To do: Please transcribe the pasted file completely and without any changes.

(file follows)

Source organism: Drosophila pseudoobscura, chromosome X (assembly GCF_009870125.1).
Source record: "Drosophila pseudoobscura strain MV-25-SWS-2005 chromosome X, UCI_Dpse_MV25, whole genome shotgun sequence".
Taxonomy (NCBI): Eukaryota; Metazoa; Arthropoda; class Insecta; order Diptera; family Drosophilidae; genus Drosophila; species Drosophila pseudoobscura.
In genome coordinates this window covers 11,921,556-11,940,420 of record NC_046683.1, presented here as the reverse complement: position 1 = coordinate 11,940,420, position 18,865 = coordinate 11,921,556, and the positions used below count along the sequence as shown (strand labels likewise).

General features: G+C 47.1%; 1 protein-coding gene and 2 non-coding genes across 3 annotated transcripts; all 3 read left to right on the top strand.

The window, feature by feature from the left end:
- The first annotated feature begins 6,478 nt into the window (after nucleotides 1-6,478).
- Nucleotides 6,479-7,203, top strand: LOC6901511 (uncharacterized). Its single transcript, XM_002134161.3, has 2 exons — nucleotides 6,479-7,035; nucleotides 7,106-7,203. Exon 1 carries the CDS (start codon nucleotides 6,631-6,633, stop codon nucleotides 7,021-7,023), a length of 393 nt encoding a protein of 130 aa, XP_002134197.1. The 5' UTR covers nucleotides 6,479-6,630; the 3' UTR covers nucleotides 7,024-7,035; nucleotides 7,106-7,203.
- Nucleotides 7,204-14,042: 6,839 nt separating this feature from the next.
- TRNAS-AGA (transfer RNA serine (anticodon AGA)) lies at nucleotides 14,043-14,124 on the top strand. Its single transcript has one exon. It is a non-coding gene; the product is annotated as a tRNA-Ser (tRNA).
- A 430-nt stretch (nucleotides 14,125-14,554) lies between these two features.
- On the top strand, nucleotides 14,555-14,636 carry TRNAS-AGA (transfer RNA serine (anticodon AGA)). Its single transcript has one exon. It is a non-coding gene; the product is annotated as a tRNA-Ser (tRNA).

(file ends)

Source organism: Drosophila pseudoobscura, chromosome X (assembly GCF_009870125.1).
Source record: "Drosophila pseudoobscura strain MV-25-SWS-2005 chromosome X, UCI_Dpse_MV25, whole genome shotgun sequence".
Taxonomy (NCBI): Eukaryota; Metazoa; Arthropoda; class Insecta; order Diptera; family Drosophilidae; genus Drosophila; species Drosophila pseudoobscura.
In genome coordinates this window covers 11,921,556-11,940,420 of record NC_046683.1, presented here as the reverse complement: position 1 = coordinate 11,940,420, position 18,865 = coordinate 11,921,556, and the positions used below count along the sequence as shown (strand labels likewise).

General features: G+C 47.1%; 1 protein-coding gene and 2 non-coding genes across 3 annotated transcripts; all 3 read left to right on the top strand.

The window, feature by feature from the left end:
- The first annotated feature begins 6,478 nt into the window (after nucleotides 1-6,478).
- Nucleotides 6,479-7,203, top strand: LOC6901511 (uncharacterized). Its single transcript, XM_002134161.3, has 2 exons — nucleotides 6,479-7,035; nucleotides 7,106-7,203. Exon 1 carries the CDS (start codon nucleotides 6,631-6,633, stop codon nucleotides 7,021-7,023), a length of 393 nt encoding a protein of 130 aa, XP_002134197.1. The 5' UTR covers nucleotides 6,479-6,630; the 3' UTR covers nucleotides 7,024-7,035; nucleotides 7,106-7,203.
- Nucleotides 7,204-14,042: 6,839 nt separating this feature from the next.
- TRNAS-AGA (transfer RNA serine (anticodon AGA)) lies at nucleotides 14,043-14,124 on the top strand. Its single transcript has one exon. It is a non-coding gene; the product is annotated as a tRNA-Ser (tRNA).
- A 430-nt stretch (nucleotides 14,125-14,554) lies between these two features.
- On the top strand, nucleotides 14,555-14,636 carry TRNAS-AGA (transfer RNA serine (anticodon AGA)). Its single transcript has one exon. It is a non-coding gene; the product is annotated as a tRNA-Ser (tRNA).